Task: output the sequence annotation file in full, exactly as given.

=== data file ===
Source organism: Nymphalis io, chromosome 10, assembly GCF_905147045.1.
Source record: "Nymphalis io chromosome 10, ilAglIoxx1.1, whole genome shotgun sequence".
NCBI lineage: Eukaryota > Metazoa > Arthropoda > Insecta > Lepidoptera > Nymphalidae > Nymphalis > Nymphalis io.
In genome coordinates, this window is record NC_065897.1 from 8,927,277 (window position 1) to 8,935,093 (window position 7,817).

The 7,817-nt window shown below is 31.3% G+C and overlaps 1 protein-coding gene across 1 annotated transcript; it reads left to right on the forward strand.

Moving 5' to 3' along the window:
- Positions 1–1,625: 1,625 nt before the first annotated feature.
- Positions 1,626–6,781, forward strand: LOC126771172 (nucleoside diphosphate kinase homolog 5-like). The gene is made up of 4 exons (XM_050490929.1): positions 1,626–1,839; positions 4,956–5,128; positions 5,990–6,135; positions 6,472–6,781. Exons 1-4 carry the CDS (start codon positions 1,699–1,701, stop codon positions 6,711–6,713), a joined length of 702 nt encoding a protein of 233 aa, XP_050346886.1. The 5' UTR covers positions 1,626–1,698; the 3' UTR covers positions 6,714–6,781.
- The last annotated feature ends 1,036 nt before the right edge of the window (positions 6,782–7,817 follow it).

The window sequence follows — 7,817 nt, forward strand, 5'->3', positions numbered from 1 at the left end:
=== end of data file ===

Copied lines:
Source organism: Nymphalis io, chromosome 10, assembly GCF_905147045.1.
Source record: "Nymphalis io chromosome 10, ilAglIoxx1.1, whole genome shotgun sequence".
NCBI lineage: Eukaryota > Metazoa > Arthropoda > Insecta > Lepidoptera > Nymphalidae > Nymphalis > Nymphalis io.
In genome coordinates, this window is record NC_065897.1 from 8,927,277 (window position 1) to 8,935,093 (window position 7,817).

The 7,817-nt window shown below is 31.3% G+C and overlaps 1 protein-coding gene across 1 annotated transcript; it reads left to right on the forward strand.

Moving 5' to 3' along the window:
- Positions 1–1,625: 1,625 nt before the first annotated feature.
- Positions 1,626–6,781, forward strand: LOC126771172 (nucleoside diphosphate kinase homolog 5-like). The gene is made up of 4 exons (XM_050490929.1): positions 1,626–1,839; positions 4,956–5,128; positions 5,990–6,135; positions 6,472–6,781. Exons 1-4 carry the CDS (start codon positions 1,699–1,701, stop codon positions 6,711–6,713), a joined length of 702 nt encoding a protein of 233 aa, XP_050346886.1. The 5' UTR covers positions 1,626–1,698; the 3' UTR covers positions 6,714–6,781.
- The last annotated feature ends 1,036 nt before the right edge of the window (positions 6,782–7,817 follow it).

The window sequence follows — 7,817 nt, forward strand, 5'->3', positions numbered from 1 at the left end: